From the hottest to the windiest, the sunniest to the coldest, here are the parts of France that were champions of extremes in their own right
39°C – a temperature that would tend to drive you indoors with a cool ice-cream rather than venturing out in heat like this. Yet, this was the record temperature in France this year in two departments in Corsica (Corse du Sud and Haute-Corse), but also in the eastern departments of Bas-Rhin, Haut-Rhin and the Vosges. So if it’s heat your after, be aware that last year, the record highs were in France’s most southern and most eastern extremities.
No, not Brittany! This year, the award for the most rainy department in France was in the Pyrénées-Atlantiques at the extreme south-west of the country. According to the French met office, rainfall in 2013 in the department containing the town of Bayonne was 1,594mm. By way of comparison, the average annual rainfall in the eastern half of Ireland is between 750mm and 1,000mm. Even in the more rain-prone western counties of Ireland, average amounts are still well short of the accumulations in the French Basque Country; only between 1,000mm and 1,250mm. The mountainous Jura department in the East came in second place, while the most westerly Breton department Finistère came third in the rainy stakes.
Before going out in this kind of weather, you really need to wrap up – hat scarf and a big woolly hoody, because in -16°C, you can’t take any risks. The inland bordering departments of the Cantal, Aveyron, Lot and Corrèze (curiously in the mid-south, hundreds of kilometres from any Alpine mountains) all achieved this record low in 2013. By way of useless but relevant information, the lowest temperature ever recorded was in Antartica in 2010: -93.2°C.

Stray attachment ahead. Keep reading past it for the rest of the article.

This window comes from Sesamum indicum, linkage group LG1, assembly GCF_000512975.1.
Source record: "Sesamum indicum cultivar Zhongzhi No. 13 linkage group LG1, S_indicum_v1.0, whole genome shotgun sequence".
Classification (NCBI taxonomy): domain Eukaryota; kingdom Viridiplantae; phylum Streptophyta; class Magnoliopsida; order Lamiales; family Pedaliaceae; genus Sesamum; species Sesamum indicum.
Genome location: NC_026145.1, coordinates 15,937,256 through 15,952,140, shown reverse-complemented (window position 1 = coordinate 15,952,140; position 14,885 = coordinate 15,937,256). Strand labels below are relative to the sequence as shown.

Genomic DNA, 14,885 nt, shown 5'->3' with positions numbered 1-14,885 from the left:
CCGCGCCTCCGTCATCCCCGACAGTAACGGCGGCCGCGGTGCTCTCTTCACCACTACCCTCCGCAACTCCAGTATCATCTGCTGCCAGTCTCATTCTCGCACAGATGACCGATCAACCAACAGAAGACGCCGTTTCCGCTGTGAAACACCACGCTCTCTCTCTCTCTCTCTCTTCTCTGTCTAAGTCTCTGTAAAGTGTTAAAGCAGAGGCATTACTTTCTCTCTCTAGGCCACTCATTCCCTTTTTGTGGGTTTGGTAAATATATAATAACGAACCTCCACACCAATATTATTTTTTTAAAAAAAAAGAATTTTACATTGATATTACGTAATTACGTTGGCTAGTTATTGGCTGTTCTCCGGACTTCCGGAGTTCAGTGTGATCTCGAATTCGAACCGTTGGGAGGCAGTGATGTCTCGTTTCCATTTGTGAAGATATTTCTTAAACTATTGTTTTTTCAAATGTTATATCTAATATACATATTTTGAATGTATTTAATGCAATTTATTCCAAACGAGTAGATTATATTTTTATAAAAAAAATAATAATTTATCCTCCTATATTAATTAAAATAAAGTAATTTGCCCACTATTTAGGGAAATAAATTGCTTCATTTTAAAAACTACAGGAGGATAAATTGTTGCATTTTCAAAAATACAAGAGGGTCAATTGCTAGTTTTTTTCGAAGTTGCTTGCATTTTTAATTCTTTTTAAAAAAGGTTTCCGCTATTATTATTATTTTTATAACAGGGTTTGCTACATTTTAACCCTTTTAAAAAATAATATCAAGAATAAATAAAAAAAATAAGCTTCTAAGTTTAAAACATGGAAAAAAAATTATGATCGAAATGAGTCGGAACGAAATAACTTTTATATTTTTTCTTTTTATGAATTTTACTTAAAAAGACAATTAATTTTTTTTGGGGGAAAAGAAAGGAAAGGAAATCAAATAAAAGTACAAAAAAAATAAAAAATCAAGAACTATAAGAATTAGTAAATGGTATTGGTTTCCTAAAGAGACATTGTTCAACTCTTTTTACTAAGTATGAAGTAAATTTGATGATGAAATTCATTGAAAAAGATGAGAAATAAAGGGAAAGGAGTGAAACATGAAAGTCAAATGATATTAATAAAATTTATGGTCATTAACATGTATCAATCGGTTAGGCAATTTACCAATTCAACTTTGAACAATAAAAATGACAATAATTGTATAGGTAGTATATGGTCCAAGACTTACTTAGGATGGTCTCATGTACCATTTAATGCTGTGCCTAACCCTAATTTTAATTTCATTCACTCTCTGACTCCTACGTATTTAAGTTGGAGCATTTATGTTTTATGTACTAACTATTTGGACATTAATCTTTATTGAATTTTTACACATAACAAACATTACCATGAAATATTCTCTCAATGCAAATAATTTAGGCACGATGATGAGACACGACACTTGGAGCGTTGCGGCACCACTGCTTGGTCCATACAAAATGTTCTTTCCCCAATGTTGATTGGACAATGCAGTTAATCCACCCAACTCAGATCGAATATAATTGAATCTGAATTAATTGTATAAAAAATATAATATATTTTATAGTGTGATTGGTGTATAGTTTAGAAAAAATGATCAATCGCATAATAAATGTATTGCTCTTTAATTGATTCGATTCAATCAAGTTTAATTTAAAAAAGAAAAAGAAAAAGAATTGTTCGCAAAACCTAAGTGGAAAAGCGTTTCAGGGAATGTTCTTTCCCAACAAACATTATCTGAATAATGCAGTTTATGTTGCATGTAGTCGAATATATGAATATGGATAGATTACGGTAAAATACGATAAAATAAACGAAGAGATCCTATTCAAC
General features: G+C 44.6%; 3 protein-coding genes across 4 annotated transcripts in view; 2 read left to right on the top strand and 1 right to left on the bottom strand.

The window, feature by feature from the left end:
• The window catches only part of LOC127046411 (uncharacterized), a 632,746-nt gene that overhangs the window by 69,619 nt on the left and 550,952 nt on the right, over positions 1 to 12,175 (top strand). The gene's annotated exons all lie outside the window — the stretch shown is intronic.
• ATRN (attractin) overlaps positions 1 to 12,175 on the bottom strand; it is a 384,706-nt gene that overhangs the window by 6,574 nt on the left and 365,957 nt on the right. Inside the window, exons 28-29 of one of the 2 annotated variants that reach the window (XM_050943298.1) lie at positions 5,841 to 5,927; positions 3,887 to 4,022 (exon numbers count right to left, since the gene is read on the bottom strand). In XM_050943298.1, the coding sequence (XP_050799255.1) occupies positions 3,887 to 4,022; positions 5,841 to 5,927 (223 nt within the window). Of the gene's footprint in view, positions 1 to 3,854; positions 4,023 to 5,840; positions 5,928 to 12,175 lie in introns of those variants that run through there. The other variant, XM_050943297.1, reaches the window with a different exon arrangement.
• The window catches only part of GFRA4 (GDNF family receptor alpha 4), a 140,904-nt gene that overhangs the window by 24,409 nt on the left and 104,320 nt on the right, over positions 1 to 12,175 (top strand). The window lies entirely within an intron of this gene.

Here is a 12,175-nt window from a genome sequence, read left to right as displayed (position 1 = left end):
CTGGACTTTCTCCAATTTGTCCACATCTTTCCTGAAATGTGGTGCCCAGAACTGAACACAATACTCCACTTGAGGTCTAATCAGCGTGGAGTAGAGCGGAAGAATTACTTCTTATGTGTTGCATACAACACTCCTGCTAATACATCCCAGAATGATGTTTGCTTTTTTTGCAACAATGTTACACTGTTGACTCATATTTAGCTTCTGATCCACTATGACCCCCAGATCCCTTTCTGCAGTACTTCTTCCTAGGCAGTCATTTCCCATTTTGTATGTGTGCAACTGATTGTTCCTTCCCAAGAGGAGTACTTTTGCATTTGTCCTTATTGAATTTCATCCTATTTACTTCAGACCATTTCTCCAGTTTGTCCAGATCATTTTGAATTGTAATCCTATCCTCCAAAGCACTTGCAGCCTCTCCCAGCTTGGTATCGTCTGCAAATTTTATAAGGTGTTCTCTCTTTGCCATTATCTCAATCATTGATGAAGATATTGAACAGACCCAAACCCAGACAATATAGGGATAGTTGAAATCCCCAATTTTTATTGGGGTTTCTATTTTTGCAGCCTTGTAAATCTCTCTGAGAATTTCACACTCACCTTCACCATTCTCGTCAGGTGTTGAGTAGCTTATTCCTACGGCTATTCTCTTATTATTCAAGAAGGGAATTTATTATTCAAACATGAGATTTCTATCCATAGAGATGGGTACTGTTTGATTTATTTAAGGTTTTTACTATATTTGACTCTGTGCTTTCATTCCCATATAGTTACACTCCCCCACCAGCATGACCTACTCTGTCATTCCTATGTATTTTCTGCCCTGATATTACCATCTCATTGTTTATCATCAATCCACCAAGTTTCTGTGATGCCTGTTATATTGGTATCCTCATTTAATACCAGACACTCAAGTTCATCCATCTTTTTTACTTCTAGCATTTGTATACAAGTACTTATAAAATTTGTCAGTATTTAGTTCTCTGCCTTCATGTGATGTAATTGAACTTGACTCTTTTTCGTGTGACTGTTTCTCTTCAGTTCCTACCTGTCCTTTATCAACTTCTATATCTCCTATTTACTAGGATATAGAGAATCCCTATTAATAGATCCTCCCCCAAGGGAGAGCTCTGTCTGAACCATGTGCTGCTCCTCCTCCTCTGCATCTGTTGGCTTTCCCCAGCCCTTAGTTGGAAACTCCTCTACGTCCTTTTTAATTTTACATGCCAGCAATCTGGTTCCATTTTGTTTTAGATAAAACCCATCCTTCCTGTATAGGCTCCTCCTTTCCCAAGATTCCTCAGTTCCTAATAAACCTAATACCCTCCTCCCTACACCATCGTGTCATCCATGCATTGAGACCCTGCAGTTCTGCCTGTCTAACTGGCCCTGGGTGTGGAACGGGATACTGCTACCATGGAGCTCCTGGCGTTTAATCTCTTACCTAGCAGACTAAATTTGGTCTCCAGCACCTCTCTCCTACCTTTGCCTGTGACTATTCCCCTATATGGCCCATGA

The Aveyron sits on the podium for this one again, along with the fellow southern departments of Garde, Hérault and Lozère, all of whom were classified as the windiest departments in France in 2013. It’s another one that breaks some of the misconceptions of France as having a calm and warm south and a windy blustery kind of northern end to it. In fact, it’s for one of these reasons that places like Gruissan in the south are regularly chosen for windsurfing events.
The one that everyone wants to know! Not surprisingly, it’s the deep south where the sun shone most in 2013 – more specifically, the Bouches-du-Rhône. In this department where the River Rhone splits into the flat Camargue Delta, they had the longest sunshine hours for any department in France. The next most sunny department was the neighbouring Var department (including St Tropez), followed in third place by the next department to the east again – the Alpes-Maritimes, including the likes of Nice and Cannes. After that came the two departments of Corsica, completing the top 5 sun spots in France.